Fixed lens digital cameras sometimes don’t excite photographers, as they have a stigma of including basic features and boring designs. As my Canon PowerShot G7 X review shows though, this model is anything but your average fixed lens camera … other than in its look. But is it the best digital camera?
Summary: Advanced fixed lens camera that creates high quality images, while providing desirable add-on features like WiFi, a touch screen LCD, a tiltable LCD, and a fast image processor
WHY IT’S A TOP PICK: Easy to use camera with image capture that can compete with some entry level DSLRs.
Price: $599 from Amazon
Available: December 2014
What We Liked
- Image quality is near top of the list for a fixed lens camera
- Can shoot in RAW and JPEG image formats at the same time
- Lens can achieve a fast aperture of f/1.8, which works well for portraits
- Selfies available through 180 degree tilt of LCD screen
- G7 X has a sturdy build quality
What We Didn’t
- Price point is higher than some entry level DSLR cameras
- Limited optical zoom lens measurement of 4.2X
- No option of adding a viewfinder
- Battery life span is poor
- Camera’s performance level slows when shooting in RAW
Canon PowerShot G7 X Key Specs
|Image Sensor Type||1-inch|
|Optical Zoom Lens||4.2X|
|Auto Focus Points||31|
|Avg Battery Life||210 photos|
|Size||4.06 x 2.38 x 1.59 inches|
Design and Build
The PowerShot G7 X has a full range of control options, ranging from fully automatic to full manual control, which allows this camera to work well for photographers with a variety of experience levels. A mode dial on the top of the camera provides access to the many shooting modes, which is handy.
One of the most impressive features of the Canon PowerShot G7 X is its ability to work fast. The G7 X can record up to 6.5 JPEG photos per second in burst mode, which is faster than some DSLR cameras, such as our Canon Rebel T6i DSLR review shows. The G7 X includes a DIGIC 6 image processor, which provides better performance levels than most fixed lens cameras too.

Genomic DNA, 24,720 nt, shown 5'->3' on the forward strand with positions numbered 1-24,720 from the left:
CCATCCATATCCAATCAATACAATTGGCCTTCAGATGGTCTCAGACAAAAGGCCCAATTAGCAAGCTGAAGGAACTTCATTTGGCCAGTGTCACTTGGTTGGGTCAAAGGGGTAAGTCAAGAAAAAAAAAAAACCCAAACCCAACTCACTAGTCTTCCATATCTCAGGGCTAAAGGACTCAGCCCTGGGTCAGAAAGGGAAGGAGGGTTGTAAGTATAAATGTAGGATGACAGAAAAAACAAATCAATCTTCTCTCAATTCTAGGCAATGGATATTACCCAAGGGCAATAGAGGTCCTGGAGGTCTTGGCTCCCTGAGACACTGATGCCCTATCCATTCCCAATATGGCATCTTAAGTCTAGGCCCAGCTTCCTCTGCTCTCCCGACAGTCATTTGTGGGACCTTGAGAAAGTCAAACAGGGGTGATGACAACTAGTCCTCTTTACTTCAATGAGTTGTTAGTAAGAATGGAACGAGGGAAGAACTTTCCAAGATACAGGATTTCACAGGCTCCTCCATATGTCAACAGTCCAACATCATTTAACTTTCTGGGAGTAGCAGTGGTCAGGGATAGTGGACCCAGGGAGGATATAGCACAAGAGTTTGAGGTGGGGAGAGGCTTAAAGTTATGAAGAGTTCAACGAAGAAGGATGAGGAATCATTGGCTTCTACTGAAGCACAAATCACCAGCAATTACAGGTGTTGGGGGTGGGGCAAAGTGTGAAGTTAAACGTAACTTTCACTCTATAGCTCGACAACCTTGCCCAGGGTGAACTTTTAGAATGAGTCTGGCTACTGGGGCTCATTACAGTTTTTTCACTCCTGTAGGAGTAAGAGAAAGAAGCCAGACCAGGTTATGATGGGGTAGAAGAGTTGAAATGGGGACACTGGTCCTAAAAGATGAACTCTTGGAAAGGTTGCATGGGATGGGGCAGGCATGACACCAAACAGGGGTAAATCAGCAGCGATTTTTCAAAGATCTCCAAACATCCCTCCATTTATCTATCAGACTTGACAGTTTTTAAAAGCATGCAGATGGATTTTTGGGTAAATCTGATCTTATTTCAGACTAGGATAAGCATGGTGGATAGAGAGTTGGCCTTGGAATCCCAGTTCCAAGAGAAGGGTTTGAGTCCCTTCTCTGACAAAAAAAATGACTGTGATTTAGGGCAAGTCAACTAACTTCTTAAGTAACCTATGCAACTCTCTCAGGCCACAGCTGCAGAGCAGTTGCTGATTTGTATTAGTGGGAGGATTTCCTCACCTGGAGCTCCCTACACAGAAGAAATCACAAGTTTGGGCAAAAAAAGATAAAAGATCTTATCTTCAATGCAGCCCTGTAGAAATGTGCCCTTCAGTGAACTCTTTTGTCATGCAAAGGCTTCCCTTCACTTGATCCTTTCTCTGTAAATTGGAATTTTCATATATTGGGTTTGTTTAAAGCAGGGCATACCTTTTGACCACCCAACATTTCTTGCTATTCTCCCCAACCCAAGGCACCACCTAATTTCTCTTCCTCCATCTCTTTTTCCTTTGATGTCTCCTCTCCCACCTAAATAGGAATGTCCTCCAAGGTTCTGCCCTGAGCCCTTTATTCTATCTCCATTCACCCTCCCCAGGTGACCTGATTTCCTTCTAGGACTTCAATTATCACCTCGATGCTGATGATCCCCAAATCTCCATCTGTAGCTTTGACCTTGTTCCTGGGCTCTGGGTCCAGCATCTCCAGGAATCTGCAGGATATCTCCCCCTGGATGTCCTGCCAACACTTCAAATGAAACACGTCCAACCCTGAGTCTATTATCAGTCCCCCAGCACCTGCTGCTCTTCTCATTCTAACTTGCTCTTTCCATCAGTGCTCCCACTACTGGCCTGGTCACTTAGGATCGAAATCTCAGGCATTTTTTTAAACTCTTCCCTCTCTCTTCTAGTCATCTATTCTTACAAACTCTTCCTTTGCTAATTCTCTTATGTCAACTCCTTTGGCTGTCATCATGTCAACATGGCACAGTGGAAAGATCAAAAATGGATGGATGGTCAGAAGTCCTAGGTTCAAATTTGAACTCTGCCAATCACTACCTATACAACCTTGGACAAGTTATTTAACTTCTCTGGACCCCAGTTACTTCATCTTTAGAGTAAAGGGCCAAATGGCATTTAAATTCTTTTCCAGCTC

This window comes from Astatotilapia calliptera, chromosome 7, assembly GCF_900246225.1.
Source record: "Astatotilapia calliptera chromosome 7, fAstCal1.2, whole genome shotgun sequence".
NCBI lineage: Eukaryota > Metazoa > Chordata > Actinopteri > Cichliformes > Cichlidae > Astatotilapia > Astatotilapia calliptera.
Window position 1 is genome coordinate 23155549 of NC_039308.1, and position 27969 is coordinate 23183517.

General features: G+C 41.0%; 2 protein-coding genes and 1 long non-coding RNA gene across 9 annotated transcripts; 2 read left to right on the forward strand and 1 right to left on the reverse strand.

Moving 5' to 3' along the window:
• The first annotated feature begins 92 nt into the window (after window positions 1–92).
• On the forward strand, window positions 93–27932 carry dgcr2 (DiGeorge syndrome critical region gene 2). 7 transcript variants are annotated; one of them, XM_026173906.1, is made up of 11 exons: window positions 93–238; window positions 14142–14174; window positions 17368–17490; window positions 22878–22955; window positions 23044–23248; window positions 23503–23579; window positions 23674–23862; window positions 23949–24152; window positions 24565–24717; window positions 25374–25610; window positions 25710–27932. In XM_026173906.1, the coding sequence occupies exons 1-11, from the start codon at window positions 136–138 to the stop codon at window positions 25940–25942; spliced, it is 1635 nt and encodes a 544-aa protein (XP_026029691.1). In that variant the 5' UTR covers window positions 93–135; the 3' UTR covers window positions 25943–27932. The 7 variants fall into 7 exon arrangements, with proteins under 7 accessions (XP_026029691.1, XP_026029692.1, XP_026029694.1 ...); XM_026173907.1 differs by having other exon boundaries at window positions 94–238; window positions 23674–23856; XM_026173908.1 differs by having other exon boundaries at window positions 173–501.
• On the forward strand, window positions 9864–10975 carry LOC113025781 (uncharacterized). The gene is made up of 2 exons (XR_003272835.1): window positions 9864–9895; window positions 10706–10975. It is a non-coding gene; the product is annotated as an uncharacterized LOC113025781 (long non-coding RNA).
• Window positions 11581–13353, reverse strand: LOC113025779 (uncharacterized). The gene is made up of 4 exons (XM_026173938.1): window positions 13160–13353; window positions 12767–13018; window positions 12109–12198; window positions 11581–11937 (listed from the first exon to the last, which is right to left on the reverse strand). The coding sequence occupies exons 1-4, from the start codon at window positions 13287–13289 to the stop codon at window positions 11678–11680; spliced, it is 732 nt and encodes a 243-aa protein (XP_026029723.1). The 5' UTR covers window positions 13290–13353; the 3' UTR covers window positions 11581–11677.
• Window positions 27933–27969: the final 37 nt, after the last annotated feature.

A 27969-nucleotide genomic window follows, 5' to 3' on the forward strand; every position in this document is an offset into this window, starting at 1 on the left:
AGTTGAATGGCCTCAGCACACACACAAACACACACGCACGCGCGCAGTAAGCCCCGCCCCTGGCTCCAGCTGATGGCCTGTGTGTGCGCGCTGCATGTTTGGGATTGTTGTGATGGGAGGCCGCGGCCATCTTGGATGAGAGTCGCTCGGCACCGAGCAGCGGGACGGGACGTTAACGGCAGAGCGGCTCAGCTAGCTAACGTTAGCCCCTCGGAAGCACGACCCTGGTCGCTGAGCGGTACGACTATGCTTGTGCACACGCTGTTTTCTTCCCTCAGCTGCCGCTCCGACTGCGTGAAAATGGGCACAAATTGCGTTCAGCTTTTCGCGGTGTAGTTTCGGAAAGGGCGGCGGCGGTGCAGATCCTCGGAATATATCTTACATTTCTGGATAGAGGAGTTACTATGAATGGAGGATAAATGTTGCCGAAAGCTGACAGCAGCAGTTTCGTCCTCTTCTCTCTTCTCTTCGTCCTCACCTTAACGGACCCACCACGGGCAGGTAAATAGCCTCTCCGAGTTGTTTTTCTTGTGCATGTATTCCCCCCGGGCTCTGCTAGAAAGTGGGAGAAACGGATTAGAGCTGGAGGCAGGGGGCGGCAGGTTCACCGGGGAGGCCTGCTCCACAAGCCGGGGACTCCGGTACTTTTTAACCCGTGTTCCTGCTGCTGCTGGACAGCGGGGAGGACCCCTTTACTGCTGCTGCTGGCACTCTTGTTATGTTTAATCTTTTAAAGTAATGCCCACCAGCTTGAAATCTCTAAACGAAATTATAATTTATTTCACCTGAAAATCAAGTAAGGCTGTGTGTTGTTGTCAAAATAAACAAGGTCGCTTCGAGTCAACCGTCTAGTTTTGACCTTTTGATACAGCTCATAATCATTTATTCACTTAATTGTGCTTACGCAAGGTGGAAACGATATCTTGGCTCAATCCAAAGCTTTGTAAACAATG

As shown in our digital camera buying guide, a fixed lens camera is one where the lens is embedded into the camera body. With a DSLR camera or a mirrorless interchangeable lens camera, you can swap out the lens to provide different features. Sometimes, a fixed lens camera is called a point and shoot camera.
A fixed lens camera typically is going to offer a zoom range in the lens, which means you can shoot at a range of focal lengths, as explained in our article: What is a digital camera? The optical zoom range is one area where the Canon G7 X disappoints a bit, offering only a 4.2X optical zoom lens, which is below average in today’s market. But the lens has a maximum aperture setting of f/1.8, which is well above average for a fixed lens model, making the G7 X strong for portrait photography where you want the subject sharply focused but the background blurred.
Canon provided a 31-point autofocus system for the PowerShot G7 X, which allows the camera to work fast and accurately in terms of achieving a sharp focus. You also could choose to use the manual focus option Canon provides, but it involves awkward spinning a small dial and watching an on-screen graph. The autofocus works well enough that you won’t need manual focus very often.
Because the Canon PowerShot G7 X does not have a viewfinder (and no option for adding one, because it doesn’t have a hot shoe), it needs a high quality LCD screen to help you frame the scene. The G7 X has a rotating LCD that can swing 180 degrees vertically, allowing for selfies. It does not rotate horizontally. The LCD measures 3.0 inches diagonally, and it offers touch capabilities.